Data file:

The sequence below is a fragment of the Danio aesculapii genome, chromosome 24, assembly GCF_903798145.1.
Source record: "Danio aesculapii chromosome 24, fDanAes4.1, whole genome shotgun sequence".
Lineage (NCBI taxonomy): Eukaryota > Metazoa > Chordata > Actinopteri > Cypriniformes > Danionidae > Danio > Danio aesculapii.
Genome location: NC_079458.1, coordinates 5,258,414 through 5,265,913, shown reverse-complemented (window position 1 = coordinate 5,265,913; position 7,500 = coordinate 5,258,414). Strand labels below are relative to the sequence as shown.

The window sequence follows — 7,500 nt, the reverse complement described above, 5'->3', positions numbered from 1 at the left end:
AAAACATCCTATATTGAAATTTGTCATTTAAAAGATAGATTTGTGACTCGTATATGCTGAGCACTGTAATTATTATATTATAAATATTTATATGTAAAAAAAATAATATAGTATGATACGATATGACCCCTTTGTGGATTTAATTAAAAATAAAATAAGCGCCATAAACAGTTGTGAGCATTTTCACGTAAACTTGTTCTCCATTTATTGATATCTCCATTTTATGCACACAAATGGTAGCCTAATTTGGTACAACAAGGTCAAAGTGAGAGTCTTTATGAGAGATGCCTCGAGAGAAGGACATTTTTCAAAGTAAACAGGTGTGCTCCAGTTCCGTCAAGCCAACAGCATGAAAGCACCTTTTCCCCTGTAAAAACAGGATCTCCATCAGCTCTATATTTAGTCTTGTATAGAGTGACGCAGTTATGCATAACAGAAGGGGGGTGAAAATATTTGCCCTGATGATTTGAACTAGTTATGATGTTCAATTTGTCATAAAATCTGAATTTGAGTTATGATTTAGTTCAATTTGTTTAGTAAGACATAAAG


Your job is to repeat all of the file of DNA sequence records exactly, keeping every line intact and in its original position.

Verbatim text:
The sequence below is a fragment of the Danio aesculapii genome, chromosome 24, assembly GCF_903798145.1.
Source record: "Danio aesculapii chromosome 24, fDanAes4.1, whole genome shotgun sequence".
Lineage (NCBI taxonomy): Eukaryota > Metazoa > Chordata > Actinopteri > Cypriniformes > Danionidae > Danio > Danio aesculapii.
Genome location: NC_079458.1, coordinates 5,258,414 through 5,265,913, shown reverse-complemented (window position 1 = coordinate 5,265,913; position 7,500 = coordinate 5,258,414). Strand labels below are relative to the sequence as shown.

The window sequence follows — 7,500 nt, the reverse complement described above, 5'->3', positions numbered from 1 at the left end:
AAAACATCCTATATTGAAATTTGTCATTTAAAAGATAGATTTGTGACTCGTATATGCTGAGCACTGTAATTATTATATTATAAATATTTATATGTAAAAAAAATAATATAGTATGATACGATATGACCCCTTTGTGGATTTAATTAAAAATAAAATAAGCGCCATAAACAGTTGTGAGCATTTTCACGTAAACTTGTTCTCCATTTATTGATATCTCCATTTTATGCACACAAATGGTAGCCTAATTTGGTACAACAAGGTCAAAGTGAGAGTCTTTATGAGAGATGCCTCGAGAGAAGGACATTTTTCAAAGTAAACAGGTGTGCTCCAGTTCCGTCAAGCCAACAGCATGAAAGCACCTTTTCCCCTGTAAAAACAGGATCTCCATCAGCTCTATATTTAGTCTTGTATAGAGTGACGCAGTTATGCATAACAGAAGGGGGGTGAAAATATTTGCCCTGATGATTTGAACTAGTTATGATGTTCAATTTGTCATAAAATCTGAATTTGAGTTATGATTTAGTTCAATTTGTTTAGTAAGACATAAAG